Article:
In traditional Buddhist teachings, there is an interesting and important principle that every student must encounter. Each of us is endowed with buddha nature, the fundamental, all-pervading truth that is our self-nature. In order to realize this directly, we must completely drop away any clinging to all that we perceive as “self.” This requires trust to a depth and degree that few students possess in the earlier stages of training. Without this trust, we will not let go of what is so familiar, so clearly “me.” So we are challenged in ways that have few parallels to continually, and ever more profoundly, let go. This requires a deepening trust and sense of confidence within oneself and the dharma, as well as the encouragement of and challenging by one’s teacher. What compels us to so radically give up what we’ve always relied upon is our great doubt in the truth and effectiveness of all that we know and call “the world.”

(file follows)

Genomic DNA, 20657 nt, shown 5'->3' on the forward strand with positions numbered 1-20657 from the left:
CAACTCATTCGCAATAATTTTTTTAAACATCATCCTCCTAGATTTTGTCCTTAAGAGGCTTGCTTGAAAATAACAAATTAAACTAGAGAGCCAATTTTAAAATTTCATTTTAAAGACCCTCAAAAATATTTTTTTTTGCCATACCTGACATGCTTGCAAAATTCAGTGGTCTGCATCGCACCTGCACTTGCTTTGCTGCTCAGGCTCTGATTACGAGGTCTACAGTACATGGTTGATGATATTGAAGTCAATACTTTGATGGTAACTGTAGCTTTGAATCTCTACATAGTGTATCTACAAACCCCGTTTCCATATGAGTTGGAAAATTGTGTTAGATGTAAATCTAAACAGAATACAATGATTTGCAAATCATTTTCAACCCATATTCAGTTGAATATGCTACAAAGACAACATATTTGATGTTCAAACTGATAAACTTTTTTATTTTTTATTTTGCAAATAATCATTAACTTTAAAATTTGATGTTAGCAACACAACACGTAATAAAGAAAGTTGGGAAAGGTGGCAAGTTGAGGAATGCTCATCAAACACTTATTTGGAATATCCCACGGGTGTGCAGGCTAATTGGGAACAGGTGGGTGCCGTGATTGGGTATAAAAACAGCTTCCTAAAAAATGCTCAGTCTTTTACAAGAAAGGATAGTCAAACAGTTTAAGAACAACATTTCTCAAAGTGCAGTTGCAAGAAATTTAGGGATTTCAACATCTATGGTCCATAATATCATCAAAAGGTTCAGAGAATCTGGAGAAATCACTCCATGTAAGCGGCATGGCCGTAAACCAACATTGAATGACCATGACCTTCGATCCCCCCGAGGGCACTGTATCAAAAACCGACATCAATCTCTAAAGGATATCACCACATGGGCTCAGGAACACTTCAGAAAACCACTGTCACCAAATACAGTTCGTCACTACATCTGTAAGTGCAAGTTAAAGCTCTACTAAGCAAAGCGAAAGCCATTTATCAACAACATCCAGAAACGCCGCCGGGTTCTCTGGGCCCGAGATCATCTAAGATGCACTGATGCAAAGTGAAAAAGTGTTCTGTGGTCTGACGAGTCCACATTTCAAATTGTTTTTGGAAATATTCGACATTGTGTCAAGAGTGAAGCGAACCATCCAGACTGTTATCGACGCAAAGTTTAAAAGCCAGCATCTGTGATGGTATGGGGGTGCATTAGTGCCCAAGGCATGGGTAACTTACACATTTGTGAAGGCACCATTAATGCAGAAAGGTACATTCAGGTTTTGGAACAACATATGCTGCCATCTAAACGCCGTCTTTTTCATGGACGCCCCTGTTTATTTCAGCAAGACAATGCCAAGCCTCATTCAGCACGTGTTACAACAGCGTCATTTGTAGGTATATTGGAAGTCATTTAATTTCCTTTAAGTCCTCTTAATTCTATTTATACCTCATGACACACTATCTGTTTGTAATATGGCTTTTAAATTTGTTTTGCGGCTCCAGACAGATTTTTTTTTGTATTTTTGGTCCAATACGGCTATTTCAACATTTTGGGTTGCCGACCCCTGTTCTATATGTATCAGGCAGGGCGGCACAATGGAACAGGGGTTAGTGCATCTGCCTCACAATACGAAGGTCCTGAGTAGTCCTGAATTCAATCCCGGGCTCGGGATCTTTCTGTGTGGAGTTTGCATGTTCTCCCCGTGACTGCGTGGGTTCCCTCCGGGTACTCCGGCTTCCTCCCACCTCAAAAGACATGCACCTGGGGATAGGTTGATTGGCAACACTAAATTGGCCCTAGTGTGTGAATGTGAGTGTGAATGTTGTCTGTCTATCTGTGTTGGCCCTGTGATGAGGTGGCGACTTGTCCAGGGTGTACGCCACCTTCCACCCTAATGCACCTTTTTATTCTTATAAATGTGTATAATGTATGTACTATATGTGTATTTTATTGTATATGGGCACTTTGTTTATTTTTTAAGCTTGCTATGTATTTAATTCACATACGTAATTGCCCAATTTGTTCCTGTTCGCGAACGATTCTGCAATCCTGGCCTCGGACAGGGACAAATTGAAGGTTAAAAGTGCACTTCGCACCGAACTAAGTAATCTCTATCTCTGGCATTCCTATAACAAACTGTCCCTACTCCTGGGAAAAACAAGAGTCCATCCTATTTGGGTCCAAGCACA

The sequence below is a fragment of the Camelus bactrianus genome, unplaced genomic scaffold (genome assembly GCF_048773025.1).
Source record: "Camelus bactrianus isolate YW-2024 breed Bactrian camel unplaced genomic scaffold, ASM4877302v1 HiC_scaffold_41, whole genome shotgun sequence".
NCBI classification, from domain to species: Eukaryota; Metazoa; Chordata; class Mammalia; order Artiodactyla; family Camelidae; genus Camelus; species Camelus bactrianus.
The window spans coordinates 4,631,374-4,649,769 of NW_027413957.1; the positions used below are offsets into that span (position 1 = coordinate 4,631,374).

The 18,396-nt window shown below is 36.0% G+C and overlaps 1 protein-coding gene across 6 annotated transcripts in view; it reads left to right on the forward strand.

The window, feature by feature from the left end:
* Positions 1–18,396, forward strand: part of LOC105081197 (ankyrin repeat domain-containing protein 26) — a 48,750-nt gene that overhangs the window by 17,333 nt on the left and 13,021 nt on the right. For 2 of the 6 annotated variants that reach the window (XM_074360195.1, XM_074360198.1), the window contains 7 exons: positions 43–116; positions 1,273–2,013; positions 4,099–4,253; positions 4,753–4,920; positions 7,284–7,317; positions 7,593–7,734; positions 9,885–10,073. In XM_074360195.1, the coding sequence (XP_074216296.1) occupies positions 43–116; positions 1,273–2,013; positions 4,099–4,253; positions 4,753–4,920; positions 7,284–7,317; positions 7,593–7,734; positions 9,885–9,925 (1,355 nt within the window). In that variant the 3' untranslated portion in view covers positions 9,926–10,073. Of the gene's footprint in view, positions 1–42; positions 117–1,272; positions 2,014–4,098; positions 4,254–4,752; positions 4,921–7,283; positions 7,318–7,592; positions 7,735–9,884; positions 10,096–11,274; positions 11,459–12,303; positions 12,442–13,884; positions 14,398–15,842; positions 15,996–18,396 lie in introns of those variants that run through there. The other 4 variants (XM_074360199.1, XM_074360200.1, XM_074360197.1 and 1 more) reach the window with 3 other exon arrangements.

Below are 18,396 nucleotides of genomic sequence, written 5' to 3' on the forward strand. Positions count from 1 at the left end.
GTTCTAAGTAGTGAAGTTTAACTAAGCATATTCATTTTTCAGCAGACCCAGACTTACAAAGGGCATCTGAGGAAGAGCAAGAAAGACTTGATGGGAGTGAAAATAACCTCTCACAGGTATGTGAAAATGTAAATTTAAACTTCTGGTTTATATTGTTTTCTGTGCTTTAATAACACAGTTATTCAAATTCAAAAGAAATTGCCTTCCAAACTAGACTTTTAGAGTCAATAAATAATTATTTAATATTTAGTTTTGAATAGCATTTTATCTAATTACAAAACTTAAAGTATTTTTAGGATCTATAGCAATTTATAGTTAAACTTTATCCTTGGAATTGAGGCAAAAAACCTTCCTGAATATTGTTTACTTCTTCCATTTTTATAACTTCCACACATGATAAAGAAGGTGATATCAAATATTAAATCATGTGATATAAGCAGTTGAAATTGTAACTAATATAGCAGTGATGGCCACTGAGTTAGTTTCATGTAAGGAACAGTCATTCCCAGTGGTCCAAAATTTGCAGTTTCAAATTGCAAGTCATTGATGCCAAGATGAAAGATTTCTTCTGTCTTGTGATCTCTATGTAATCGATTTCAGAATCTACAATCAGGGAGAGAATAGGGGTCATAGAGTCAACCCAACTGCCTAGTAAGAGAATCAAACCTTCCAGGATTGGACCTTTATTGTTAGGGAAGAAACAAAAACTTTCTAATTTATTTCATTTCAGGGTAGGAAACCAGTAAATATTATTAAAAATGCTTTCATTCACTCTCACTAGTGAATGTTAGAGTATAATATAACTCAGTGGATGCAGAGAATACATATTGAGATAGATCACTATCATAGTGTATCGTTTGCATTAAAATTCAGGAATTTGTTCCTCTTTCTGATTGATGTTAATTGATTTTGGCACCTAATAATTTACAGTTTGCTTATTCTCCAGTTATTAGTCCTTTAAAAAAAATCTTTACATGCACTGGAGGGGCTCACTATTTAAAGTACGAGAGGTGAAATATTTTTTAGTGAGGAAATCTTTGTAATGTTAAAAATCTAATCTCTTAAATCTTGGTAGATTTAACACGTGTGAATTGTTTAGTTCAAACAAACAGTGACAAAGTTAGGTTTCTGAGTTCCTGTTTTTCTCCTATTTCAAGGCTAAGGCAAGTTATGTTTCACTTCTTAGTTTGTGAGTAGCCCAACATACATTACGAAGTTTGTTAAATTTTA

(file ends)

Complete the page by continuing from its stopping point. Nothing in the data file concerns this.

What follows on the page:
Yet for many Western Buddhist students, there are other, more obstructive kinds of doubt that are met within oneself along the way. There’s the doubt of the cynic who, by holding up the negative, makes a dwelling place in this attitude and uses it as a justification for not taking responsibility. There is another, common kind of doubt that usually arises in moments of difficulty when we question our capacity for practice, or our ability to persevere beyond that challenge. It’s in such moments that we begin to understand that, although most of us are seeking balance and peace in our lives, spiritual practice itself can be quite turbulent. It sometimes feels like things are worse than they were before we started practicing because we’re facing ourselves more honestly, with fewer defenses. And so it’s natural for moments of doubt to arise when students are not sure what’s being asked of them—what they need to bring forward to pass through a particular barrier—and whether they have the capacity to do it. That’s why commitment is so important, because when we hold ourselves to our practice, to the dharma, and trust all of it, then we find our way through those difficult times. We pass through, and in that passage there’s a strengthening, a deepening of confidence and trust within oneself, the practice, and the dharma. There’s insight into the nature of the very obstruction that we were facing, which not only illuminates it in that moment, but also becomes the wisdom of experience for when we encounter the next barrier. This kind of doubt is both very common and necessary, and can be used in a way that’s actually beneficial.